Seeing record heat waves in Seattle, floods in Pakistan, and worldwide droughts, wildfires and food scarcity, there is nothing more pressing for our City’s future than investing in equitable climate resilience,” said Councilmember Teresa Mosqueda. “Thank you to the Green New Deal Oversight Board, staff at the Office of Sustainability and the Environment, and the Mayor’s Office for your work in fulfilling the JumpStart Seattle spending plan investments in the Green New Deal. We need these, and more, investments in climate resilience and forward-thinking, creative solutions to the extreme crisis that faces our communities.” 

The 2022 Green New Deal Opportunity Fund investments are the first to be funded by proceeds from Jumpstart funds. As part of the 2022 budgeting process, the Green New Deal Oversight Board was asked to make recommendations on $6.5 million for investments to help to advance the principles of the Green New Deal for Seattle. The Oversight Board has also provided recommendations for 2023 funds.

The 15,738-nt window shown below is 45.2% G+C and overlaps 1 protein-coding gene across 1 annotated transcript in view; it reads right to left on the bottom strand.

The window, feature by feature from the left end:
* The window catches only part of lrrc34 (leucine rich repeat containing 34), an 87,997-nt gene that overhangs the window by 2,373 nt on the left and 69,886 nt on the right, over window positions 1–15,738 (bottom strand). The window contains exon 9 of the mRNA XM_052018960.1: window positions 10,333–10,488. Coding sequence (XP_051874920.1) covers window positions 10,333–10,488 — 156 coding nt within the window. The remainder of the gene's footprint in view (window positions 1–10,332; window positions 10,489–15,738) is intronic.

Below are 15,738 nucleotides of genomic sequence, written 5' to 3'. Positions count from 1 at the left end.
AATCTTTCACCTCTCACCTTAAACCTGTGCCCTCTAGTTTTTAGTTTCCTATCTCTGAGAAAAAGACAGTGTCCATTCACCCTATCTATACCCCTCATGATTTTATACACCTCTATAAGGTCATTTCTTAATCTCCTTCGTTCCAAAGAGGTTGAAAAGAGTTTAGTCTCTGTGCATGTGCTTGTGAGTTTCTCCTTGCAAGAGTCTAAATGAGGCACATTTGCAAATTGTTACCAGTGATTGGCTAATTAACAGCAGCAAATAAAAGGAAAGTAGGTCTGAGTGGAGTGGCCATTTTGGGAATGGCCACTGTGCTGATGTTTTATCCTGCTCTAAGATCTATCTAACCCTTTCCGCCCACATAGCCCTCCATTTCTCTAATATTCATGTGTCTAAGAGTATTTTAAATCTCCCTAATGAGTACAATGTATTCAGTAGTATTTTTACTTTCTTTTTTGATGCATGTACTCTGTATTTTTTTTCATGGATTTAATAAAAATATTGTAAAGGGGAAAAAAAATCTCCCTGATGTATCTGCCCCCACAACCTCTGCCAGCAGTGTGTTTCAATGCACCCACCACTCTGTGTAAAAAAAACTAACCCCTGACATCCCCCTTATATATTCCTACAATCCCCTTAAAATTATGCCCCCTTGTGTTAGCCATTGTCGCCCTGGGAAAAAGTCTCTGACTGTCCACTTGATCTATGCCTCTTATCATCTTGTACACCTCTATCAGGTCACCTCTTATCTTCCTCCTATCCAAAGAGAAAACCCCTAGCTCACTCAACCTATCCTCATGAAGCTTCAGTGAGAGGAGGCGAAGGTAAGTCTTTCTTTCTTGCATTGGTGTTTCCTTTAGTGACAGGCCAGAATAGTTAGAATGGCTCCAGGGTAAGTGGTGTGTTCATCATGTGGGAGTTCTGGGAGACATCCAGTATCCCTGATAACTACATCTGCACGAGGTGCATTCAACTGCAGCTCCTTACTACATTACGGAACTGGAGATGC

“Communities in Seattle—specially in places like the Duwamish Valley—need places to go and ways to connect to each other and services during times of climate emergencies,” said Paulina López of the Duwamish River Community Coalition. “Resilience hubs are exciting community driven investments and we look forward to engaging with the City to pilot resilience hubs in the Duwamish Valley where community members are experiencing compounding impacts of sea-level rise, air pollution, and urban heat island effect.” 

“Most climate pollution and environmental harm happens where BIPOC and low-income individuals reside.” said Patience Malaba of the Housing Development Consortium. “It’s critical that Seattle’s climate investments are designed to make our buildings safe, healthy, and resilient for our communities and that they prioritize job training and career development for those who have been most impacted by the extraction and burning of fossil fuels.”